No matter how many times we hear "stocks are trading right around their average valuation levels of the past 15 years" and this chart is trotted out as evidence that stocks are "fairly valued", we cringe a little bit.
By every measure that we look at stocks have flown by fairly valued and have entered into richly valued territory. We hinted at this fact yesterday as well when we showed that most stocks around the world are trading at a premium to book value.
Today, we are going to try and dispel the idea that stocks in North America, at least, are fairly valued. We are going to use the MSCI North America Index as this is the data we subscribe to instead of the S&P 500 for our analysis. Now, before we are accused of comparing apples to oranges we contend that we are comparing Red Delicious apples to Golden Delicious apples. Or put another way, the MSCI North America Index and the S&P 500 are very similar, especially for the largest weightings in both indices, which is important since the largest 20 names in MSCI North America account for 23.84% of the index and the largest 20 name in S&P 500 account for 27.42% of the index. To give the reader an idea of how close these indices are, let's look at the largest 20 stocks in each index. Out of the top 20 names in each index, they are exactly the same except for two names (figure 1). The 20th largest company in the MSCI North America Index is Coca-Cola (which is the 22nd largest in the S&P 500) and the 6th largest company in S&P 500 is Berkshire Hathaway (which is the 22nd largest in the MSCI North American Index).
If we look at the next 20 largest, which account for another 12.56% in the MSCI North America and account for another 14.14% in the S&P 500, 18 out of the 20 names are the same. The two that are different are Royal Bank of Canada (53 basis points of the MSCI North America Index) and Toronto-Dominion Bank (48 basis points of the MSCI North America index). So yes, the comparison isn't perfect but we think it is close enough.
Back to valuation levels. Let's begin by looking at the differences between average and median valuation levels. Average valuation levels are well below median valuation levels which implies that there are more companies trading at higher valuation levels at first blush. As the charts below show, this tends to be true most of the time. Currently, the median price to cash flow ratio is at levels seen from 2005-2007 and the median price to sales ratio is above 2000 and 2007 highs.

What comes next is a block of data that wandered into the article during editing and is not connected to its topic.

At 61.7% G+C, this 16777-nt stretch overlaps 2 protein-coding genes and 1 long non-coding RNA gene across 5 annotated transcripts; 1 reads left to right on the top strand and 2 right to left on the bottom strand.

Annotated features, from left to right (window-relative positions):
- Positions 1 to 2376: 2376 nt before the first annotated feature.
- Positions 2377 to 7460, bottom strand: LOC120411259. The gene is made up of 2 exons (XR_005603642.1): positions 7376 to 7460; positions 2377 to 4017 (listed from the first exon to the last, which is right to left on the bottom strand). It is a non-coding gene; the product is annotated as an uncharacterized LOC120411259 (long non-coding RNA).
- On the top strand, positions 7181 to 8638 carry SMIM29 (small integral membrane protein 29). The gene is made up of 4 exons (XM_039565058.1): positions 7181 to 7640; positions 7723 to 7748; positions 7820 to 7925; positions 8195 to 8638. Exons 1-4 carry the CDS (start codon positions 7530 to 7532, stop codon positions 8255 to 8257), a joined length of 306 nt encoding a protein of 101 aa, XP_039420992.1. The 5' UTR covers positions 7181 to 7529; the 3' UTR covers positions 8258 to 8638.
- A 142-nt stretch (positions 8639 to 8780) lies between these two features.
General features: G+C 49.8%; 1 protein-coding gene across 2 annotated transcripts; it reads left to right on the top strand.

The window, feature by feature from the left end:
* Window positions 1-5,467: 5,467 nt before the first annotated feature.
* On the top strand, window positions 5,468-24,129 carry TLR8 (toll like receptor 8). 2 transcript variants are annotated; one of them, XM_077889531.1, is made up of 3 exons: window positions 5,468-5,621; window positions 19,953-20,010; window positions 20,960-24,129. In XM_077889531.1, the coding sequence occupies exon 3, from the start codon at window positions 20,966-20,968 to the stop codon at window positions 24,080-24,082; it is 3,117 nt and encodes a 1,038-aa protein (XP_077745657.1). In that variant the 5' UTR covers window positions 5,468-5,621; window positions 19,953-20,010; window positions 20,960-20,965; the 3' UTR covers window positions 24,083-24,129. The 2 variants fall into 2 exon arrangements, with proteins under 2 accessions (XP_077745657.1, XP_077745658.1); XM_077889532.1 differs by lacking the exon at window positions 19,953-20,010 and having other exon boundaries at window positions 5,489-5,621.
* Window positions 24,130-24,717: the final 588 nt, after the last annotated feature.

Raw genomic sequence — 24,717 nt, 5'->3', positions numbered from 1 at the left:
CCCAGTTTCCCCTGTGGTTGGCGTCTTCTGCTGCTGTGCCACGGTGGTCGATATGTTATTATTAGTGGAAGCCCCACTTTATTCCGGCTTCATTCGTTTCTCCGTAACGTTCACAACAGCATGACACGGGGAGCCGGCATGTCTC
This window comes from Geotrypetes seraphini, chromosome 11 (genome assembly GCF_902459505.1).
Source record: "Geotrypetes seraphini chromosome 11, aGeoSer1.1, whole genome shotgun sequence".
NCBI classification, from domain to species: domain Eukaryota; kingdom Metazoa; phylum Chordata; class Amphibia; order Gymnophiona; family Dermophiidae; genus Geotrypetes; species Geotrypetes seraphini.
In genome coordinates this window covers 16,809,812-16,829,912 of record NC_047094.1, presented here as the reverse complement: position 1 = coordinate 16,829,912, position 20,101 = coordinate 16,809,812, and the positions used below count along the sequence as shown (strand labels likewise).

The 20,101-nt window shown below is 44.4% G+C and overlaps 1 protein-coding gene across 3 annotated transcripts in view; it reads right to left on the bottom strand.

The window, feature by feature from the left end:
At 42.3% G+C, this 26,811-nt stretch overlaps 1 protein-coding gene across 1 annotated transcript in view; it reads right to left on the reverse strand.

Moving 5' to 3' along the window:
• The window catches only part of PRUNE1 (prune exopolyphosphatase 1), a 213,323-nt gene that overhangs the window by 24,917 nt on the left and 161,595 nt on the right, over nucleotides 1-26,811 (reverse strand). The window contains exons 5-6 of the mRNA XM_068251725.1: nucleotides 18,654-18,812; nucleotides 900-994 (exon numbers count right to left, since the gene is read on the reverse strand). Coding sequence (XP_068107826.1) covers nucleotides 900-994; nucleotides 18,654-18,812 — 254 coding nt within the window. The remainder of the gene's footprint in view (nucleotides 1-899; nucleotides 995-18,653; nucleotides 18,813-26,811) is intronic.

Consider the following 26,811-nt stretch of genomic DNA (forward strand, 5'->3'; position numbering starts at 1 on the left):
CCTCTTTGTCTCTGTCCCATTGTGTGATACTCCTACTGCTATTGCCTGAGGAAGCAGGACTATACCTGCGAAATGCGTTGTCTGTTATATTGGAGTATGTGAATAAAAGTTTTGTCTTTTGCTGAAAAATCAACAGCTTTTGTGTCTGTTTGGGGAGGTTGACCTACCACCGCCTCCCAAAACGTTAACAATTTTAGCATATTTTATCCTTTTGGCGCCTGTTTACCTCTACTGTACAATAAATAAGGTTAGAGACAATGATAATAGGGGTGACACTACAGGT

We also like to look at valuation breadth. We analyze breadth in a few ways. We look at the percentage of stocks trading above 3-year, 5-year, 7-year averages as well as the percentage of stocks trading with 25% of their 3-year, 5-year, 7-year max valuations. We also like to look at the percentage stocks trading at important absolute levels such as 1x book value or 10x cash flow. When we analyze our breadth data points, we find that breadth is at or above levels seen in 2000 and 2007. For example 67% of stocks are trading above their 3-year average price to book ratio. This is below highs hit in 2006 (86%) but well above the average (44%) over the past 15 years. From a price to earnings perspective, the percent of stocks trading above their 3-year average is right at the same level as it was in 2006 and 2007. When we look at 5-year and 7-year averages, we find that all valuation ratios have more stocks trading above their averages than in 2007.
Currently, 65% of all stocks are trading with 25% of their max P/S valuation level which is higher than it was in 2007. Also higher now than it was in 2007, is the percentage of stocks trading within 25% of their 7-year max P/E ratio. As the charts below show, similar trends emerge when looking at shorter time periods as well.
Finally lets look at the percentage of stocks that are trading above (or below) various absolute levels and compare the current situation to how it was in the 2007-2009 period. Currently, 64% of all stocks are trading above 10x cash flow which is slightly higher than in 2007. Perhaps more telling is the fact that only 7% of stocks are trading below 5x cash flow compared to 45% at the bear market low. Currently, 89% of all stocks are trading above 10x earnings while only 6% are trading below 5x earnings. And lastly, just over half (53%) of stocks are trading above 2x sales while only 16% of stocks are trading below 1x sales.